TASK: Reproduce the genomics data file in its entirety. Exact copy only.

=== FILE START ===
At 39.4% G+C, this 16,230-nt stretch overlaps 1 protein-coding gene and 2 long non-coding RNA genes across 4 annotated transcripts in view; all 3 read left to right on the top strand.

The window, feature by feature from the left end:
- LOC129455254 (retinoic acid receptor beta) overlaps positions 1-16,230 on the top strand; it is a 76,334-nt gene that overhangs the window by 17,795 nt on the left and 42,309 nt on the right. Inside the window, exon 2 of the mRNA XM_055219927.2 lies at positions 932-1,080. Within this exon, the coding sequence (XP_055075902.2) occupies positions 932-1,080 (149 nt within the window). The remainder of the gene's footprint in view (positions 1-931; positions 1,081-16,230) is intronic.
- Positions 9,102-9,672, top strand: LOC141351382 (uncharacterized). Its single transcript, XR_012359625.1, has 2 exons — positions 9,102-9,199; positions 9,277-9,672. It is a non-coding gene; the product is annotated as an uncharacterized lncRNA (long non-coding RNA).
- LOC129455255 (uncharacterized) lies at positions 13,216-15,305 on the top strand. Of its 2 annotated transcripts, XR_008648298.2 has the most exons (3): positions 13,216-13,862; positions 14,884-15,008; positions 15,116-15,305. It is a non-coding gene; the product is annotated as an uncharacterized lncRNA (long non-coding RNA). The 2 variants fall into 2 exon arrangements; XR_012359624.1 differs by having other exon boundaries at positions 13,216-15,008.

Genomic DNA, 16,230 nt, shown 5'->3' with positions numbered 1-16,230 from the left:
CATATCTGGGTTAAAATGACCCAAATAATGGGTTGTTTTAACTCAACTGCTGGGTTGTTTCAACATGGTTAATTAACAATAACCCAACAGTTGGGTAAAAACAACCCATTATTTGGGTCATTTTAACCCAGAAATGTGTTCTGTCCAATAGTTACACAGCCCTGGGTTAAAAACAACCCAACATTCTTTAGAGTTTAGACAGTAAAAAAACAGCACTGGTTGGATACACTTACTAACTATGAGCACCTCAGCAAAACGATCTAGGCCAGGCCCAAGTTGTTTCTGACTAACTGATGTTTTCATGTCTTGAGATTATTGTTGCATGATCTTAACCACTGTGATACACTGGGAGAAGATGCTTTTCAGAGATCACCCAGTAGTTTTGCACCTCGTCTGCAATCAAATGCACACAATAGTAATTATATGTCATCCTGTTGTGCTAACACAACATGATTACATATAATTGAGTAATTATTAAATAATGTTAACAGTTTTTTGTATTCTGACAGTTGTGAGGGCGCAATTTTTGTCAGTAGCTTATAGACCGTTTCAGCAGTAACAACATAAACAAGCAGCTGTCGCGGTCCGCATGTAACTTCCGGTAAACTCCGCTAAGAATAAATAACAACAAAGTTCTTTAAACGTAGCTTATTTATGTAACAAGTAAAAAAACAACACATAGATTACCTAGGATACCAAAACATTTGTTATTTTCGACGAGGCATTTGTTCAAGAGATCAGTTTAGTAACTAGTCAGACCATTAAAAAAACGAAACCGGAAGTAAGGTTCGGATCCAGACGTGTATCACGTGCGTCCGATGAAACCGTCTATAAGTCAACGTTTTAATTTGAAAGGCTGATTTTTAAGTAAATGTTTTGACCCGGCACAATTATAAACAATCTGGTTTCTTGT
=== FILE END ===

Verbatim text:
At 39.4% G+C, this 16,230-nt stretch overlaps 1 protein-coding gene and 2 long non-coding RNA genes across 4 annotated transcripts in view; all 3 read left to right on the top strand.

The window, feature by feature from the left end:
- LOC129455254 (retinoic acid receptor beta) overlaps positions 1-16,230 on the top strand; it is a 76,334-nt gene that overhangs the window by 17,795 nt on the left and 42,309 nt on the right. Inside the window, exon 2 of the mRNA XM_055219927.2 lies at positions 932-1,080. Within this exon, the coding sequence (XP_055075902.2) occupies positions 932-1,080 (149 nt within the window). The remainder of the gene's footprint in view (positions 1-931; positions 1,081-16,230) is intronic.
- Positions 9,102-9,672, top strand: LOC141351382 (uncharacterized). Its single transcript, XR_012359625.1, has 2 exons — positions 9,102-9,199; positions 9,277-9,672. It is a non-coding gene; the product is annotated as an uncharacterized lncRNA (long non-coding RNA).
- LOC129455255 (uncharacterized) lies at positions 13,216-15,305 on the top strand. Of its 2 annotated transcripts, XR_008648298.2 has the most exons (3): positions 13,216-13,862; positions 14,884-15,008; positions 15,116-15,305. It is a non-coding gene; the product is annotated as an uncharacterized lncRNA (long non-coding RNA). The 2 variants fall into 2 exon arrangements; XR_012359624.1 differs by having other exon boundaries at positions 13,216-15,008.

Genomic DNA, 16,230 nt, shown 5'->3' with positions numbered 1-16,230 from the left:
CATATCTGGGTTAAAATGACCCAAATAATGGGTTGTTTTAACTCAACTGCTGGGTTGTTTCAACATGGTTAATTAACAATAACCCAACAGTTGGGTAAAAACAACCCATTATTTGGGTCATTTTAACCCAGAAATGTGTTCTGTCCAATAGTTACACAGCCCTGGGTTAAAAACAACCCAACATTCTTTAGAGTTTAGACAGTAAAAAAACAGCACTGGTTGGATACACTTACTAACTATGAGCACCTCAGCAAAACGATCTAGGCCAGGCCCAAGTTGTTTCTGACTAACTGATGTTTTCATGTCTTGAGATTATTGTTGCATGATCTTAACCACTGTGATACACTGGGAGAAGATGCTTTTCAGAGATCACCCAGTAGTTTTGCACCTCGTCTGCAATCAAATGCACACAATAGTAATTATATGTCATCCTGTTGTGCTAACACAACATGATTACATATAATTGAGTAATTATTAAATAATGTTAACAGTTTTTTGTATTCTGACAGTTGTGAGGGCGCAATTTTTGTCAGTAGCTTATAGACCGTTTCAGCAGTAACAACATAAACAAGCAGCTGTCGCGGTCCGCATGTAACTTCCGGTAAACTCCGCTAAGAATAAATAACAACAAAGTTCTTTAAACGTAGCTTATTTATGTAACAAGTAAAAAAACAACACATAGATTACCTAGGATACCAAAACATTTGTTATTTTCGACGAGGCATTTGTTCAAGAGATCAGTTTAGTAACTAGTCAGACCATTAAAAAAACGAAACCGGAAGTAAGGTTCGGATCCAGACGTGTATCACGTGCGTCCGATGAAACCGTCTATAAGTCAACGTTTTAATTTGAAAGGCTGATTTTTAAGTAAATGTTTTGACCCGGCACAATTATAAACAATCTGGTTTCTTGT